An oldie but goodie from the archives. Belhaven, NC 2010.
We don’t usually get too excited about Cozumel, because we have been there a number of times and have done most of the touristy things. We don’t go to the beach, so that leaves out a lot of activities.
On this recent cruise, Cozumel ended up being our only stop, so we decided to at least get off the ship and have a drink or two. Thanks to The Google, I located a bar and restaurant called The Thirsty Cougar which was a short walk from the cruise dock.
My usual Mexican libation is a Paloma instead of the traditional Margarita. A Paloma is made with tequila and grapefruit soda, and I like the combination. The Thirsty Cougar also does an awesome Margarita, as I was assured by our friends who sampled some. They also do a mean Nacho platter!
When visiting Cozumel on a Norwegian ship, it docks in the downtown area where a lot of the restaurants are. Many of the other lines dock at a different terminal about 3 miles away. There are restaurants there, too. But in my mind The Thirsty Cougar might just be worth the taxi fare! 🙂
Photos from this most recent trip are here.
After our Constellation cruise we headed home by way of Ponte Vedra, FL to meet up with John Linn and his wife Linda, who live nearby. On the way we made a stop at the Juniper Springs Recreation Area of Ocala National Forest. It was an interesting place, with mineral springs that you could swim in (we didn’t) and lots of greenery. We met John and Linda at Bird Island Park in Ponte Vedra before going to their home then having a lovely dinner at a nearby seafood restaurant. It was nice to meet another long-time “online friend,” if only for a few hours. But Ponte Vedra is on the way to lots of places down that way, so it’s likely we’ll be in the area again!
We’re off again. Back to Florida to visit different friends, hop on another cruise ship with them for a few days, then slide back into town just in time for Christmas! Good thing our shopping is done…. 😉
Complete photo gallery of our trip is here.
My pictures may not prove it, but we were at Biltmore about a week early for peak fall color. I had to “help” the color a bit in processing to make them look as fallish as they do, but they still give a pretty good idea of what things looked like.
Last week’s blast of cold air and accompanying winds discouraged any thoughts I had of getting out early and took care of our bold plans for a picnic or two. But we still managed to find some nice color on a couple of days.
I’ve got more photos to share and will work on them over the next few days.
Kathy & I are at the Biltmore Estate in Asheville, NC celebrating our 42nd anniversary. I’ve been joking that this is quite an upgrade from our honeymoon in Gatlinburg, TN. 😉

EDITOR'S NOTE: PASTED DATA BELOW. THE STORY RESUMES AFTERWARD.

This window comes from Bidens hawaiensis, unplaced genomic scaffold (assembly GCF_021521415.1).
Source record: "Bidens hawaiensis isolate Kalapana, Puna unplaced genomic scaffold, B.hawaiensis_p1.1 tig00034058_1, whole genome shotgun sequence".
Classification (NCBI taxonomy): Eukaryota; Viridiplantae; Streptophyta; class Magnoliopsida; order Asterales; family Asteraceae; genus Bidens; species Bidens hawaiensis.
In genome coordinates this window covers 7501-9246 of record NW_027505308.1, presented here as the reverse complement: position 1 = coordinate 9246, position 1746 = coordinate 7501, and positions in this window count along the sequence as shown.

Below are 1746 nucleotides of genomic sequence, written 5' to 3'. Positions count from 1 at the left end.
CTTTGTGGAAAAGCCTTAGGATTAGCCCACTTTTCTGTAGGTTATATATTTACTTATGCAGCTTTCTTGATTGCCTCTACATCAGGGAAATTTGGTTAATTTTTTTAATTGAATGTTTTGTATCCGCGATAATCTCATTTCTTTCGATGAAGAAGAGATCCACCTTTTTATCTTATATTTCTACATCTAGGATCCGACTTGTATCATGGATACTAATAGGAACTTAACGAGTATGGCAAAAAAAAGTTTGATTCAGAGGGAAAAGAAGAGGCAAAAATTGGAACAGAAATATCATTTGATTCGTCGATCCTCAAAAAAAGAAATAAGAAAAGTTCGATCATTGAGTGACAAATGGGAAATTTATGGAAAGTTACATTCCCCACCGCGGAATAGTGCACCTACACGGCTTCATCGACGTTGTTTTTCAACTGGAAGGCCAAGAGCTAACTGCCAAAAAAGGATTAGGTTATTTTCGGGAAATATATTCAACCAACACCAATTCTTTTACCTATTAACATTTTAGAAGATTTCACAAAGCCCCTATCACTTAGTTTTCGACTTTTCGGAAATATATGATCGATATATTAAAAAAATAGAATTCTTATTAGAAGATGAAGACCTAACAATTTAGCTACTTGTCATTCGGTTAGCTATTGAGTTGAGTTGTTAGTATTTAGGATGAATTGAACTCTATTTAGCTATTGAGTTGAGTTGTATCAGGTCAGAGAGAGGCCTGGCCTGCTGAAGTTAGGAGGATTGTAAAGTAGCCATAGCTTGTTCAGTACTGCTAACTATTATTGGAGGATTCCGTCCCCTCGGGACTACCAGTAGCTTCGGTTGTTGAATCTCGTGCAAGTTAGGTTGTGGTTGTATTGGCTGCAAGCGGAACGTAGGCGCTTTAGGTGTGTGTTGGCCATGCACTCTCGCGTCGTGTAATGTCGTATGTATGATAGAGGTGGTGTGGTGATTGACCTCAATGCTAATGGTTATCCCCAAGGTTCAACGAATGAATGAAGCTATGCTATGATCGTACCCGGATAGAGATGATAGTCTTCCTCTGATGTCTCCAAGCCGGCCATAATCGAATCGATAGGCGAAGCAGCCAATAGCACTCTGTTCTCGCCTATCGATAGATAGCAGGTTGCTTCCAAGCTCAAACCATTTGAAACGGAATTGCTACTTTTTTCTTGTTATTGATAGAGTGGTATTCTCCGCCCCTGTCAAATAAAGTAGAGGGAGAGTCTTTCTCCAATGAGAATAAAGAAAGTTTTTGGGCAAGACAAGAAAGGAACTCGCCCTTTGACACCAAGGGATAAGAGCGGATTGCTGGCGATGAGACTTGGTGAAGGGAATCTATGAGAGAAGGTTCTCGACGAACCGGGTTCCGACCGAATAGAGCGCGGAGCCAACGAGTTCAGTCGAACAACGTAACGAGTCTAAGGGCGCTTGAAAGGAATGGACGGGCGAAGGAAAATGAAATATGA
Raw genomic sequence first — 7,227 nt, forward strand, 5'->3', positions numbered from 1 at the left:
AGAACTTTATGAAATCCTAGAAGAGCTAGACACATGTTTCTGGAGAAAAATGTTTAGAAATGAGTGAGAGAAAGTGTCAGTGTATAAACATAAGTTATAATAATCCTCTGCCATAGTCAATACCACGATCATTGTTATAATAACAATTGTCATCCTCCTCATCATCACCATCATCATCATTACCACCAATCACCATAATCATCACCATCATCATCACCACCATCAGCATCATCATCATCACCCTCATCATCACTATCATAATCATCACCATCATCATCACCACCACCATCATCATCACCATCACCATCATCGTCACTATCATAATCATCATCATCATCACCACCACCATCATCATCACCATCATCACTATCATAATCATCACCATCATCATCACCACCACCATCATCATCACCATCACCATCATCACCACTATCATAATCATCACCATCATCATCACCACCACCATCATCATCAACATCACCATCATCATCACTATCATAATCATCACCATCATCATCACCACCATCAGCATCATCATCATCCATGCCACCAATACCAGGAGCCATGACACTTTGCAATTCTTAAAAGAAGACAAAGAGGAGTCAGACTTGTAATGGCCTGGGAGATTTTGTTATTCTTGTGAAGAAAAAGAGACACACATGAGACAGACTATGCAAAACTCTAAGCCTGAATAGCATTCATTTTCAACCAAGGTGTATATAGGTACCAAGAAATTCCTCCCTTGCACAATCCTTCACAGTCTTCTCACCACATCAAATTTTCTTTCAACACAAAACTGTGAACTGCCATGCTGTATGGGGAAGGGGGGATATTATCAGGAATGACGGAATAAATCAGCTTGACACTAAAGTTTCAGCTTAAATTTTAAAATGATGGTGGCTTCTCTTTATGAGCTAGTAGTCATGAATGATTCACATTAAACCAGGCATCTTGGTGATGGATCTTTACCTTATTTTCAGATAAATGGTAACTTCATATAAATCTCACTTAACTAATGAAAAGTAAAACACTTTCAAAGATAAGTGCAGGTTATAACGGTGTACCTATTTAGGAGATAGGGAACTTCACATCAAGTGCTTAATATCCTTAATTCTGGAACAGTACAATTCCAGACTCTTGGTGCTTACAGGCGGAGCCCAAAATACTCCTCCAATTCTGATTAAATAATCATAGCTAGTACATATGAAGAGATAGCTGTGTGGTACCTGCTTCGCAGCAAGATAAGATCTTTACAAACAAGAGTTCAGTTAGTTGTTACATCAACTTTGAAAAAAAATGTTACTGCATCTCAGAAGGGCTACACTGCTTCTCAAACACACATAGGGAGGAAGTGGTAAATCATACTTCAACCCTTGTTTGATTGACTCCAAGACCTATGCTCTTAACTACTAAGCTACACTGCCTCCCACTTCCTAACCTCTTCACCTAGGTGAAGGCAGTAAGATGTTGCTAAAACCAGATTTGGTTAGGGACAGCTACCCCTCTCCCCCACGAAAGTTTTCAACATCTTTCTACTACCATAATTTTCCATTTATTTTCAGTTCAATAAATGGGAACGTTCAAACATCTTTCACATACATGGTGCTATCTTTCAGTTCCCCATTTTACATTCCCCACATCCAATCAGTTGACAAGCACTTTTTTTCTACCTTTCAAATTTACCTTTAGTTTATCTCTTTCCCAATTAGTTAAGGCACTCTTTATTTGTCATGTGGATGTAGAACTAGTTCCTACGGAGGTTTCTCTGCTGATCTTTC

We did an early morning guided house tour on Monday and have a few days of exploring planned, including taking in their Leonardo Davinci exhibit on Wednesday. I’ve taken a few photos so far, including this one of the Biltmore House from The Lagoon, a spot along the French Broad River.
Very few people will be interested in this, but for those few who are, here is a brief post about our stateroom aboard Celebrity Summit.
On recent cruises, we have recognized the relatively better value of booking an “Ocean View” stateroom as opposed to a “Veranda” stateroom. The main difference is that an Ocean View stateroom has just a window, which can range from a porthole to a large picture window, while a Verandah stateroom has a balcony, with sliding glass doors from the room. The cruise lines have been quite successful in marketing the Verandah staterooms, since they cost more, thus being more profitable. Some of the newer ships have done away with all or nearly all Ocean View rooms for this reason. But depending on the specific cruise, the price difference can be significant.
This was our third cruise with an Ocean View room, and we have found that there are certain Ocean View staterooms on certain ships, that are much larger than “regular” Ocean View rooms, sometimes to the point where they are larger than the higher-priced Verandah rooms. We have really come to enjoy the rooms in the very front of the ship. They provide an interesting view and more space, with the tradeoff that they are on one end of the ship, so you have a long walk to just about anywhere. But we like it!
So this is just a short overview of our stateroom on Celebrity Summit. Those who have been on cruises will recognize the layout, those who have not might still be interested.
On the day we left Bermuda, we along with “several hundred of our closest friends” were invited to experience Sail Away from the helipad. It is the second time we got to do this, the previous time was on a cruise sailing from Barbados.